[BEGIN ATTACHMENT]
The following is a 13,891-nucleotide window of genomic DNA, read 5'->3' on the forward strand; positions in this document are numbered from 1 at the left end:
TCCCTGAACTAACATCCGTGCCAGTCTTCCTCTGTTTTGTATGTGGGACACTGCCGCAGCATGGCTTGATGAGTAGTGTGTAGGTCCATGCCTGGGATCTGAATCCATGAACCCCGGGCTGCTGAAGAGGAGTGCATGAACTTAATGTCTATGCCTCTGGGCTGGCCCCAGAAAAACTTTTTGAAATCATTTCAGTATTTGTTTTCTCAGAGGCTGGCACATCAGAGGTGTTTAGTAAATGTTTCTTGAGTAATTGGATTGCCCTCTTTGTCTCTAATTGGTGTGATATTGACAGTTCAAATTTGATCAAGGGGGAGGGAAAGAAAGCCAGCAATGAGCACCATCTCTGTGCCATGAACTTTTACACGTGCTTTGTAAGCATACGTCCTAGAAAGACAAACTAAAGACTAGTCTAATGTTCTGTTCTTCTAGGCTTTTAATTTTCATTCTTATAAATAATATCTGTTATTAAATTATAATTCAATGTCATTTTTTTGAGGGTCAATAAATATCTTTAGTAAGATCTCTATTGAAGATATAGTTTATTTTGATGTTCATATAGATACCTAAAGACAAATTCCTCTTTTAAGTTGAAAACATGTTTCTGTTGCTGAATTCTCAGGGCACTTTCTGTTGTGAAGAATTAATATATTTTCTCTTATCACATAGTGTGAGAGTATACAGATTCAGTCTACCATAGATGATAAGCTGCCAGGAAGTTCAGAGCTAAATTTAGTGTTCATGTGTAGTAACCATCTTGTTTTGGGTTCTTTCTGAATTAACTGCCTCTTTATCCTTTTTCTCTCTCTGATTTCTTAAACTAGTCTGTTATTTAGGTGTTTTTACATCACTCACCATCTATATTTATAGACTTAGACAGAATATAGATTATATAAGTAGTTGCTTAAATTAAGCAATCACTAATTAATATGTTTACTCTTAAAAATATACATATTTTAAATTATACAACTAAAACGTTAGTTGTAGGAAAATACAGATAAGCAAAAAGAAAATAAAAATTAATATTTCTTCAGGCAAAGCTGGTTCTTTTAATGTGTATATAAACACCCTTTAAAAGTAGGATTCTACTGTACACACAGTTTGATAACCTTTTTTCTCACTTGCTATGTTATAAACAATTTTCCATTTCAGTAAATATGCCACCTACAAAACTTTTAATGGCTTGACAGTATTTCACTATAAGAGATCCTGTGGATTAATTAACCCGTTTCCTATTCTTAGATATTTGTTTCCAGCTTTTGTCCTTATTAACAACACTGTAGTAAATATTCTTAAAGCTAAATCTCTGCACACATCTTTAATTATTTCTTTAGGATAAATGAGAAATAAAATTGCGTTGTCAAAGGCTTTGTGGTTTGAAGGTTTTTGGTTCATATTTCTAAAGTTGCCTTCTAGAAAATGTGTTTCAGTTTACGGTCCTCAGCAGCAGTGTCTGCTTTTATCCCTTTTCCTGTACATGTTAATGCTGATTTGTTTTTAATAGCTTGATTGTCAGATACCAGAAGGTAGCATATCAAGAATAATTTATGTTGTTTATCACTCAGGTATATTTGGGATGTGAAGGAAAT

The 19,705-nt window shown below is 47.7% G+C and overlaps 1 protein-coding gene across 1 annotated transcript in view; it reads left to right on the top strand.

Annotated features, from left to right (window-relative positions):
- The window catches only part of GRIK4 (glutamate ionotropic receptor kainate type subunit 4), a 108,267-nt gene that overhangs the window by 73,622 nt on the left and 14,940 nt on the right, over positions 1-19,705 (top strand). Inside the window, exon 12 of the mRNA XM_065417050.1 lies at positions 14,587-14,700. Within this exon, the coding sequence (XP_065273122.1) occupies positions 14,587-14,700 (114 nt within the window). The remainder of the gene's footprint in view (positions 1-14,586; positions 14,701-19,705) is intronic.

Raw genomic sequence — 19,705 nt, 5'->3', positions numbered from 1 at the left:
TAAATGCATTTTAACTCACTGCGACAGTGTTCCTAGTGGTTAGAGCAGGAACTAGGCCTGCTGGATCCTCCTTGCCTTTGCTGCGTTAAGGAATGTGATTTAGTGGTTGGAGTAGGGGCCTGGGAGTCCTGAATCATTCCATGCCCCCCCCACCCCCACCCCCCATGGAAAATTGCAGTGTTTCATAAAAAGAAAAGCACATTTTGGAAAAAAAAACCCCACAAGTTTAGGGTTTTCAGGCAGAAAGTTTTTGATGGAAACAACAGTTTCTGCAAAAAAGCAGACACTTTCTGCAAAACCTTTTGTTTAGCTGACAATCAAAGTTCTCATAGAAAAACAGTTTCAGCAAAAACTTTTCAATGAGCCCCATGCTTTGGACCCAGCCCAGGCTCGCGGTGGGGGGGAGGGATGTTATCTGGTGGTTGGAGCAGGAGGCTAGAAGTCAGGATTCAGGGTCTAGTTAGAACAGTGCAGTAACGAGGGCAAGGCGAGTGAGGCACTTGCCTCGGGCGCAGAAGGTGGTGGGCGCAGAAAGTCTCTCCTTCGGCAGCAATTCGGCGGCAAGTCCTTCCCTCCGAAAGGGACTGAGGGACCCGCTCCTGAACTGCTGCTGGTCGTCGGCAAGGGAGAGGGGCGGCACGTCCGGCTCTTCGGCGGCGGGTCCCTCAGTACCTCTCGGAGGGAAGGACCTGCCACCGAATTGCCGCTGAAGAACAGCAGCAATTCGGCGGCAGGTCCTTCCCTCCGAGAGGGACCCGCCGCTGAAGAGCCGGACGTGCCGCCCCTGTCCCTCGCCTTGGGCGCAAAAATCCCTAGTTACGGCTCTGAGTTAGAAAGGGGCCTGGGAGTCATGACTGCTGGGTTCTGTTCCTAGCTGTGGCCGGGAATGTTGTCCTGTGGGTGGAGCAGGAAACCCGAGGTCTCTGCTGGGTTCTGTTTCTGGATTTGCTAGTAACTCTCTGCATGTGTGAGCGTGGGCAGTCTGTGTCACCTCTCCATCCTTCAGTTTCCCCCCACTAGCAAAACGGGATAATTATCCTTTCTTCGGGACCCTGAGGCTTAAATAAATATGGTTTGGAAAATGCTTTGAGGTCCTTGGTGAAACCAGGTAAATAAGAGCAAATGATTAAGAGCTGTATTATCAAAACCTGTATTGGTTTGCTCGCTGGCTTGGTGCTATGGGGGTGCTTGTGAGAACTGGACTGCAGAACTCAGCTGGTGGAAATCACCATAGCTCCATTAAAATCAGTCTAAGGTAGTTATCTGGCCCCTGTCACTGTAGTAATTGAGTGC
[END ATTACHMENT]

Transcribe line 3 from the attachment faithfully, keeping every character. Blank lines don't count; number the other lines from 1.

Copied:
The 19,705-nt window shown below is 47.7% G+C and overlaps 1 protein-coding gene across 1 annotated transcript in view; it reads left to right on the top strand.